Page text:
NEW YORK, Aug. 18, 2014 – Baird, an employee-owned international capital markets, private equity, wealth and asset management firm, will host its annual Health Care Conference in New York City Sept. 3-4.
The conference will bring together institutional and private equity investor attendees to hear presentations from executives representing more than 80 public and privately held companies across a range of sectors.
As a preview to the conference, Baird Senior Research Analyst Brian P. Skorney, who covers Biotechnology, shares his thoughts on biotech valuations and the impact of high-price therapies.
How much does biotech industry valuation depend on firms’ pricing powers?
Pricing power is extraordinarily important for any company involved in the development and commercialization of therapeutics. This is clearly evidenced by the disparity in the valuations of companies involved in the commercialization of therapeutics where there is pricing power (i.e., oncology, orphan drugs) such as Pharmacyclics, Inc. (PCYC) and those where there is diminished pricing power (i.e., antibiotics) such as Cubist Pharmaceuticals Inc. (CBST). Where the larger pharmaceutical companies are choosing to focus their resources is also very telling – most large pharma companies have abandoned antibiotics due to the inability to commercialize them.
The costs of drug development have accelerated significantly as regulatory requirements have become increasingly burdensome. Without the power to price drugs to cover both the cost of successes and the cost of failures, the Net Present Value (NPV) on investing in the space would be negative.
As certain specialty drugs gain attention for their high price points, how much pressure are companies feeling to alter prices? What could catalyze real changes to pricing structures, and what would the impact be on biotech and pharma profits?
The debate around drugs with high price points has been part of the sector for 20 years, but the noise has certainly been elevated recently. Companies like Gilead Sciences, Inc. (GILD) and Vertex Pharmaceuticals Inc. (VRTX) are feeling varying degrees of pressure from different stakeholders such as patient advocacy groups in HIV, pharmacy benefit managers in respiratory disease, or government representatives in various indications.
It remains to be seen what could catalyze real changes to pricing structures especially when we are still debating whether pricing structure changes should be done at all. We do know that buying power does have the ability to help drive these changes, whether it is through a single-payer government system, or collaboration among Pharmacy Benefit Managers and insurers. This dynamic is already evidenced in the European Union where many countries have levered their single payer systems to limit drug prices. This has had a very detrimental effect on biotech and pharma profits in these regions – to the point where some companies have chosen to not sell a drug at all where they have unfavorable reimbursement. The U.S. – the world’s largest pharmaceutical market – has not followed suit, but if it did, the effect on profits would be catastrophic.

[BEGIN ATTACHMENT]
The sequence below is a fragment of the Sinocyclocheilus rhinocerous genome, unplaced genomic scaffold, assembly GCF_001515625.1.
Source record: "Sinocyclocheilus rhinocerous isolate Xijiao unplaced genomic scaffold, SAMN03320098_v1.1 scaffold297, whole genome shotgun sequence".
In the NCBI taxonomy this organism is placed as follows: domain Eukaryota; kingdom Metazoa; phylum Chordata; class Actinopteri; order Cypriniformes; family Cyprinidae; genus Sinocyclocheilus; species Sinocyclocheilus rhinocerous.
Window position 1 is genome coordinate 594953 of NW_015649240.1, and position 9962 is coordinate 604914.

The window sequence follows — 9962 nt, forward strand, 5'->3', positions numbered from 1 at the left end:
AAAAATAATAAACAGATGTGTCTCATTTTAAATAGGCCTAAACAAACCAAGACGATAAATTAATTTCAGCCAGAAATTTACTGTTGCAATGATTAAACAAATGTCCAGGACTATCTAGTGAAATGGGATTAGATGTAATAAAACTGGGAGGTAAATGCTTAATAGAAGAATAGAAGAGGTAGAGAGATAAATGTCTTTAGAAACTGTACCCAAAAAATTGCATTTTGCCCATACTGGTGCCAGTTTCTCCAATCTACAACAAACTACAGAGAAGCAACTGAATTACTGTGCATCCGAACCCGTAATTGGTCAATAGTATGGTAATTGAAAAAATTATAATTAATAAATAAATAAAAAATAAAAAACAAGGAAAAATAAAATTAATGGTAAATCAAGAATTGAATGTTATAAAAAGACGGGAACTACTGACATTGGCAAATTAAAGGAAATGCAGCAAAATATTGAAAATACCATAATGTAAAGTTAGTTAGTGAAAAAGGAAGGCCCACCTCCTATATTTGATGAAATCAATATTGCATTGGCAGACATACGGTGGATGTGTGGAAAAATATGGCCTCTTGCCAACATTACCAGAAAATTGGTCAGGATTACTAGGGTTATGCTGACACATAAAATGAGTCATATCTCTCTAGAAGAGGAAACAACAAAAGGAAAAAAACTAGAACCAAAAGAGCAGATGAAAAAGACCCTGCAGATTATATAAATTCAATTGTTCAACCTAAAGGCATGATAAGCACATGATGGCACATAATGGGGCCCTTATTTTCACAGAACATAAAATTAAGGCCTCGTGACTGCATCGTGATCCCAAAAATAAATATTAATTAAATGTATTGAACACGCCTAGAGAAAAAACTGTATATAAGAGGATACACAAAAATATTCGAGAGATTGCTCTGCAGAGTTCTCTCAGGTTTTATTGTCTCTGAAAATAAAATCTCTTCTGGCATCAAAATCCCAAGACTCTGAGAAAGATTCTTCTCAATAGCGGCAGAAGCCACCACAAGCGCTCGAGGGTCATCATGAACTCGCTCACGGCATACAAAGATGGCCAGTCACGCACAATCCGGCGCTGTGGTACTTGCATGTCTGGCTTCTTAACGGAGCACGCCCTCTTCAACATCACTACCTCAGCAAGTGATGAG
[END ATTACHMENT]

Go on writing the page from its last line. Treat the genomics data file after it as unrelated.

How dependent are firms on one or two blockbuster drugs for their profits? Has this caused additional volatility in the sector as patents run out and generic competition enters the market?
I would argue more than 90% of companies in the sector are entirely dependent on one or two drugs, and it’s those drugs that allow companies to become diversified global pharma companies. Two of the biggest companies in the biotech sector, Gilead and Celgene Corporation (CELG), are really only dependent on one or two drugs for their profits.
Generally the patent cliff creates much more volatility around drugs that are small molecules as opposed to biologics. Because the profits of companies like Gilead and Celgene are dependent on drugs that are small molecules, the discussion around “patent cliff” is constant. When the drug is a biologic, there is generally viewed to be significantly greater terminal value due to an ambiguous pathway to approval and the high costs associated with even trying to develop a biosimilar.
In general, the sector has struggled with how to assign terminal value beyond a drug’s patent life. Assigning no terminal value to a company years away from generic competition has largely proven to be an overly conservative assumption, but growth beyond generic introduction has proven to be wildly aggressive. The range of valuations between the two scenarios is usually extraordinary, which highlights why this dynamic results in so much stock volatility.
About Brian P. Skorney, CFA
Brian Skorney is Baird’s senior analyst covering Biotechnology. Prior to joining Baird in 2012, he was a senior vice president in equity research at Brean Murray Carrett & Co, a vice president in equity research at ThinkEquity, LLC, and a research analyst at Susquehanna International Group, LLC, all in the biotech/pharmaceutical industry. He also worked as a coordinator and lab manager at the Howard Hughes Medical Institute. Brian received a BS in biological sciences from the University of Notre Dame and an MBA in finance from New York University.
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Baird’s Research Department consists of approximately 125 research professionals covering more than 700 U.S. companies. Baird analysts have been recognized repeatedly in The Wall Street Journal’s annual “Best on the Street” survey and honored by StarMine as top analysts.
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